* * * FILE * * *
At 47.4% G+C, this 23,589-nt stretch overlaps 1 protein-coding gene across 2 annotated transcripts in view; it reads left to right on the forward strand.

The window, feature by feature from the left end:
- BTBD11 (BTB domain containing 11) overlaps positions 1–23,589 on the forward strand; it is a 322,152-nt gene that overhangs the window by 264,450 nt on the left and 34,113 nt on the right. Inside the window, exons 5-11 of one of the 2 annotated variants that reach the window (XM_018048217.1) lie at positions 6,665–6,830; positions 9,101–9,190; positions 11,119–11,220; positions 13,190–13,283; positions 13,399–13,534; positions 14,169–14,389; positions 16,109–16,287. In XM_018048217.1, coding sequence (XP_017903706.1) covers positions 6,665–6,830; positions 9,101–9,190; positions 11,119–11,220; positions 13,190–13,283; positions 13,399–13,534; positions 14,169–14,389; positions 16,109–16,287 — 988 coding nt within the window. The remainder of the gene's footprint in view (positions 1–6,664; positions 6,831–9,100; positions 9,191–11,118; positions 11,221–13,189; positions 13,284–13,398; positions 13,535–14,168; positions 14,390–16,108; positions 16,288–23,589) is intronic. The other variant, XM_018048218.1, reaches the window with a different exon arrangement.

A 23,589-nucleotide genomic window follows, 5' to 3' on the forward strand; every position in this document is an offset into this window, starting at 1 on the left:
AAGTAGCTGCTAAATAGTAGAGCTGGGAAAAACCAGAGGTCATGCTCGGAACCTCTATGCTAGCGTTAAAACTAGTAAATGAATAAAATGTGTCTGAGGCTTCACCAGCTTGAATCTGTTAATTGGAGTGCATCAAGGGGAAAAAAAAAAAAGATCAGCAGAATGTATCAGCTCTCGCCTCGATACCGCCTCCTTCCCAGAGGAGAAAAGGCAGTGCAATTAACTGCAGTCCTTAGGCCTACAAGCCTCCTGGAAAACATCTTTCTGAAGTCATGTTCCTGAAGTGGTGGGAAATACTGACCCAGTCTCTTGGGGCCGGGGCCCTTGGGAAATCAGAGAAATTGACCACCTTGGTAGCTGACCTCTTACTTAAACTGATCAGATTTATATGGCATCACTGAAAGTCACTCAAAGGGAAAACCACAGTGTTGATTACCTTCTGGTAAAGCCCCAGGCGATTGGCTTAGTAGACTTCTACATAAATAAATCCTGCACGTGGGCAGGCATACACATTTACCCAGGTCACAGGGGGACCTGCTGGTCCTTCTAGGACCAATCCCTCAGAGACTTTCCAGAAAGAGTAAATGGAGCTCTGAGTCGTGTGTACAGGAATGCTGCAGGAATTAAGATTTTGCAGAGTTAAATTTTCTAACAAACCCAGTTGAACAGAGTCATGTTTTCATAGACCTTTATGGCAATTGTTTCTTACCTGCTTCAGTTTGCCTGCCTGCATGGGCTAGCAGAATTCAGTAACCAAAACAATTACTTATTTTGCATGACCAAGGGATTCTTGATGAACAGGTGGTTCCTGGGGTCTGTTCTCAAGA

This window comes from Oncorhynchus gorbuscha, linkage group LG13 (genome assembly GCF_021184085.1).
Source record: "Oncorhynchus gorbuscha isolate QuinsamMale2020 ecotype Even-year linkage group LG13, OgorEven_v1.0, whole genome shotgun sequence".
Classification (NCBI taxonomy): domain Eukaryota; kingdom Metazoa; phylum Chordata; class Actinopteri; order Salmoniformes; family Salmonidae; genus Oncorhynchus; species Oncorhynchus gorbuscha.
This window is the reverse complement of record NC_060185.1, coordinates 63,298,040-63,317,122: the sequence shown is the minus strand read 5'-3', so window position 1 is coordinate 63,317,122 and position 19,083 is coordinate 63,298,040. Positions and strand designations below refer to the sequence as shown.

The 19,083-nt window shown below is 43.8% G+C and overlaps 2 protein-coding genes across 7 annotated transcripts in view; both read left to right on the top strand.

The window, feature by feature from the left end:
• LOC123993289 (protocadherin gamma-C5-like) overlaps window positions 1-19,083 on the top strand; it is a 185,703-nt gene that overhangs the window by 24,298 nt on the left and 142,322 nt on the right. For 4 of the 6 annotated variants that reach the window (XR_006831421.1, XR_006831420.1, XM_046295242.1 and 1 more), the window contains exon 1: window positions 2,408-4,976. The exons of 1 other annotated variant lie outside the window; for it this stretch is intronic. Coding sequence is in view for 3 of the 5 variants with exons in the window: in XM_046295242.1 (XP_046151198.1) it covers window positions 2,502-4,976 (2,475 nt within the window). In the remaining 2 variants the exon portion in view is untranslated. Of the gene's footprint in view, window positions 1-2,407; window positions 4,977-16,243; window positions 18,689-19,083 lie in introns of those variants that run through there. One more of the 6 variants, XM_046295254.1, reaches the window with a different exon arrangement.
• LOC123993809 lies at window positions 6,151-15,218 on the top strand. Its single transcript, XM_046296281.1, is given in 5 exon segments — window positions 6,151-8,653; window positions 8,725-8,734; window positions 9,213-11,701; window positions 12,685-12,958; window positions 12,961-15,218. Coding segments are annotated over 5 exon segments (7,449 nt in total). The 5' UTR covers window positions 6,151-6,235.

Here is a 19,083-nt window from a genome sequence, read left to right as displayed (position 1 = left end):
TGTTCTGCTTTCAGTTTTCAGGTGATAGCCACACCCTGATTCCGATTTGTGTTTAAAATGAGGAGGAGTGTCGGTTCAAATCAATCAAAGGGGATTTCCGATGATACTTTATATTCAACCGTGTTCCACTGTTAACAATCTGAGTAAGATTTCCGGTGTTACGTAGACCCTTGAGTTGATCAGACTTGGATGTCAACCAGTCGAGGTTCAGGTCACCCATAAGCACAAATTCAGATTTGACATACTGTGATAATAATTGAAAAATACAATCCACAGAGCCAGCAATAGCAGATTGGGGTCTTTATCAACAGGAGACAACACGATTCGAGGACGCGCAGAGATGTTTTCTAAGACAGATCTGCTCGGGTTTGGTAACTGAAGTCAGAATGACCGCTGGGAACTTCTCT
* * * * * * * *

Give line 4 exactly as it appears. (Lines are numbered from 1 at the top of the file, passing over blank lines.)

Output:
A 23,589-nucleotide genomic window follows, 5' to 3' on the forward strand; every position in this document is an offset into this window, starting at 1 on the left: